SINGAPORE - The pop-up store, a reinvention of the traditional brick-and-mortar shop, is now the go-to for shoppers looking for a different retail experience this festive season.
These temporary shops, which can be in shopping malls, offices and even hotel rooms, stay open for as short a period as a day to as long as six months.
They sell everything from books to clothing and have proliferated, said retail experts MyPaper spoke to.
Owner of Singapore-based fashion label Whole9Yards, Ms Widelia Liu, 26, opened her first pop-up store at restaurant House @ Dempsey last month.
Her aim was to expand the newly launched business' reach, she said, adding that the brand is currently sold only online.
"We're experimenting with different ideas, including retail and interior-design ideas," said Ms Liu, adding that the 10-day pop-up store was packed on launch day.
Publisher Epigram Books converted its office premises in Toa Payoh into a Christmas pop-up store earlier this month.
The two-day event, which featured new releases and discounts of up to 80 per cent, was well received, said its chief executive, Mr Edmund Wee, 61.
"As a publisher, it's not easy to be noticed in a major bookstore. Hopefully, the pop-up store helped introduce more people to our books," he said.
Multi-label boutique Retail Therapy also held a year-end Christmas pop-up sale, in a suite in Regent Hotel last week.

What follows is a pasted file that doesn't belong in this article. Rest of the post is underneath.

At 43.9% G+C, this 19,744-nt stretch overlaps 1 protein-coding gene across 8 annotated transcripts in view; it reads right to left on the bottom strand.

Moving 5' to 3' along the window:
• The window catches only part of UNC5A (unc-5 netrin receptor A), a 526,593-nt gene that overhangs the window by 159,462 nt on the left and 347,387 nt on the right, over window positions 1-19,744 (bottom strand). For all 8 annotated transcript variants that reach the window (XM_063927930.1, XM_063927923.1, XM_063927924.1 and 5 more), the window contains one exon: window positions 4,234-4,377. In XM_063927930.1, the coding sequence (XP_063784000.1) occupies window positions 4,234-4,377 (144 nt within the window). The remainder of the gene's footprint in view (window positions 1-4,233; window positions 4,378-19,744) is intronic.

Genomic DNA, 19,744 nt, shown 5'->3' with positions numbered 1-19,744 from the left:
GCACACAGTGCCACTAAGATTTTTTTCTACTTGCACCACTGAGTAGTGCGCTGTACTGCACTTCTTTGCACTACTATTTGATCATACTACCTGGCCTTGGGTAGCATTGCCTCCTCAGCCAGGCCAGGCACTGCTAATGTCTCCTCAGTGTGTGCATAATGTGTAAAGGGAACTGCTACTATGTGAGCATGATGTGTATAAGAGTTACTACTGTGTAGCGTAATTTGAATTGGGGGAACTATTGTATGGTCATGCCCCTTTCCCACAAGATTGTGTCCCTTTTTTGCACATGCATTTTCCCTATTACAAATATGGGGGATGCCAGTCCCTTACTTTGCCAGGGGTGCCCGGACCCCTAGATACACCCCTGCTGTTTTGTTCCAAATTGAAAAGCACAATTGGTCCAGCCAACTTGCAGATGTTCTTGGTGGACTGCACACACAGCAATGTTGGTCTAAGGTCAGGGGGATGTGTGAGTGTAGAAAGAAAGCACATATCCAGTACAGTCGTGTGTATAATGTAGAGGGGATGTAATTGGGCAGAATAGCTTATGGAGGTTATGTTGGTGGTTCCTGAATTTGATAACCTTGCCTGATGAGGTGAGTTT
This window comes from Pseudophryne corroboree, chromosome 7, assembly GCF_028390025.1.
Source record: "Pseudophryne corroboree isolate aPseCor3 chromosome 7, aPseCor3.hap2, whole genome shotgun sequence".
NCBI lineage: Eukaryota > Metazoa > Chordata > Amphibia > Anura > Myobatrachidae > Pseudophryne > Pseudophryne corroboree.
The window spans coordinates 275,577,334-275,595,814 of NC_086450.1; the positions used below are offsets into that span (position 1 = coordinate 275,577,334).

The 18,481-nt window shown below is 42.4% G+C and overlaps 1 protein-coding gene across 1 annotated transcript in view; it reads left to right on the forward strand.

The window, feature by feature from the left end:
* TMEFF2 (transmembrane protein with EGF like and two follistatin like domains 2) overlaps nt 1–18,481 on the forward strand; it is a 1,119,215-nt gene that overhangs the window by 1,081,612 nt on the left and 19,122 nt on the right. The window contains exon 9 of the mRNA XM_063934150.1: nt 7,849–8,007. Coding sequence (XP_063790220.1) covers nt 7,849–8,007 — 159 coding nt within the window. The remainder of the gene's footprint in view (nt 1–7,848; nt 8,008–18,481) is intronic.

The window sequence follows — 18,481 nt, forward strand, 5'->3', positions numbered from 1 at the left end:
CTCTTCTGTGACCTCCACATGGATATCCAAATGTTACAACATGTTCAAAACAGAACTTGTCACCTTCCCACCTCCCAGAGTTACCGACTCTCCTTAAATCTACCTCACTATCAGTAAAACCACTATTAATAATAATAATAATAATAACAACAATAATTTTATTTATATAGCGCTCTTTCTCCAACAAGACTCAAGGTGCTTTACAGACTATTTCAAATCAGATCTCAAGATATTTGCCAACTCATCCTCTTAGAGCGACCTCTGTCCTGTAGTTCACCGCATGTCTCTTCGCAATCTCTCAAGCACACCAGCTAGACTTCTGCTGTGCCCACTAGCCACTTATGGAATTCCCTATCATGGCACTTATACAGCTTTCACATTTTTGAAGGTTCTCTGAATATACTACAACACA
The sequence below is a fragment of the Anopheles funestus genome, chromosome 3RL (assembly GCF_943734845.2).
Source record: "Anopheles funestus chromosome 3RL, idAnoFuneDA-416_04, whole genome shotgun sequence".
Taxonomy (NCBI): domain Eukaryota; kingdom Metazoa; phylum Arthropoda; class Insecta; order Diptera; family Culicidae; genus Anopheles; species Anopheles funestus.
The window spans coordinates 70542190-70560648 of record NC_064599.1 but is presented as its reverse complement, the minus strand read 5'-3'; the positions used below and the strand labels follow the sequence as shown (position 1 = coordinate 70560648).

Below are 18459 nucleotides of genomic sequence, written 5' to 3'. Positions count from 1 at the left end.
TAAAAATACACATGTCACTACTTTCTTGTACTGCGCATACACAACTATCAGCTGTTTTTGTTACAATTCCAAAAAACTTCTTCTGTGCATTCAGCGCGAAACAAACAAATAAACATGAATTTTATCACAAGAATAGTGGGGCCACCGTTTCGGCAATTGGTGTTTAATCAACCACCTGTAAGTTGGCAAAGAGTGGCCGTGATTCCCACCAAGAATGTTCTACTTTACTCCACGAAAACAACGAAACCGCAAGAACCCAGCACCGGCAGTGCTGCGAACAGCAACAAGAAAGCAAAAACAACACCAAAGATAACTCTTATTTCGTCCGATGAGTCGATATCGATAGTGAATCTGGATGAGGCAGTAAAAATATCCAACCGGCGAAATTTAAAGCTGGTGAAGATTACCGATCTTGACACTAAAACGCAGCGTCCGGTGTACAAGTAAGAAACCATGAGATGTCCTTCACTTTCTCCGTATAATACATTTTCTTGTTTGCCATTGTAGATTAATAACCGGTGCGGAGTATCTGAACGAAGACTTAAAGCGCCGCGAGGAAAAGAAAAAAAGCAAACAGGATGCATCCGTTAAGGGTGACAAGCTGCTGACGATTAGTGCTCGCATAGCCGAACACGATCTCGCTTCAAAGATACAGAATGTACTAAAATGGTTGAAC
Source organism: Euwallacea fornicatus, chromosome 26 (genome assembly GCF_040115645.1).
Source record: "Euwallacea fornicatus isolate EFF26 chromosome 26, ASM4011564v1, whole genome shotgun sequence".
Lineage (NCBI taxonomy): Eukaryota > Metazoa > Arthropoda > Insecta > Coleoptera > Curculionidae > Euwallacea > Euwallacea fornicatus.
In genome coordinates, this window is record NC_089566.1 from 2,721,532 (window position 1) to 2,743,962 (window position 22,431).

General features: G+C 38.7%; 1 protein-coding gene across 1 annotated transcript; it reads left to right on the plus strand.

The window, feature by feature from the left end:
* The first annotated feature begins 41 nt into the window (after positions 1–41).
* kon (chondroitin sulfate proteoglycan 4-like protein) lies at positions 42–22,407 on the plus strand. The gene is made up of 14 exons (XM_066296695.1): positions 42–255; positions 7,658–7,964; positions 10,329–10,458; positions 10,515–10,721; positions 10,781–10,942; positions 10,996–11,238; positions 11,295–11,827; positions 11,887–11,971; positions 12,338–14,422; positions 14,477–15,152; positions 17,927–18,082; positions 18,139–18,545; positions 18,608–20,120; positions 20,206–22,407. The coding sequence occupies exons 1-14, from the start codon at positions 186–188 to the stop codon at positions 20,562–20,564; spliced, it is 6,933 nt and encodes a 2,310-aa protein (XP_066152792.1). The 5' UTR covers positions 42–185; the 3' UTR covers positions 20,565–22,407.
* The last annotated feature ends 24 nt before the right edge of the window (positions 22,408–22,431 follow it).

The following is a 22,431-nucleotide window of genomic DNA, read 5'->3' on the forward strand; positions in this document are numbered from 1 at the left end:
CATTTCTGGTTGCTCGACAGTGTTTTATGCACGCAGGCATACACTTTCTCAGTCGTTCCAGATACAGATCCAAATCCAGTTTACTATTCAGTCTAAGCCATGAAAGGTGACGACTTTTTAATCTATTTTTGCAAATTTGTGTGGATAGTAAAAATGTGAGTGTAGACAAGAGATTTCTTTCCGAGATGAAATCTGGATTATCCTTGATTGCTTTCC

Co-founder Dora Wong told MyPaper that the business has become primarily a pop-up store since the closure of its two physical shops in Orchard in 2011.
"Rent was going up and the retail scene is changing," she explained. "Pop-up stores offer a less mundane shopping experience because they can be found in all sorts of locations, anytime."
Other recent pop-up ventures include that of local designer collective W.E. at Westgate in Jurong East and independent bookstore BooksActually, which is a vendor at the pop-up space Temporium in Little India.
Ms Sarah Lim, a senior retail-management lecturer at Singapore Polytechnic Business School, explained that the pop-up concept is going down well, especially with young entrepreneurs who can "test out their businesses" on a smaller scale.
"Most of the time, it's more affordable than getting a lease at a shopping mall," she said.
Comparing the pop-up store to a pushcart, another type of mobile retail space, Ms Lim said the former looks "more professional and inviting".
Landlords stand to gain as well, pointed out Dr Lynda Wee, an adjunct associate professor in retailing at Nanyang Technological University.
"If done well, pop-up stores can help turn a languishing mall around, or reposition or rejuvenate an otherwise-boring area," she said, adding that rental rates could rise as a result.
Consumers, for their part, will continue to hunt down such stores because they offer emotional satisfaction - surprise and spontaneity -where shopping is concerned, said Dr Wee.
For business-development executive Mary Chen, 24, the exclusive discounts offered by some pop-ups are the biggest perk.
Citing a Korean skincare pop-up sale she visited near her former workplace in the Central Business District late last month, Ms Chen said that the products sold were "much cheaper" than those sold in physical stores.
"I didn't know about the store until the day it 'popped up', but it was a really pleasant surprise," she added.
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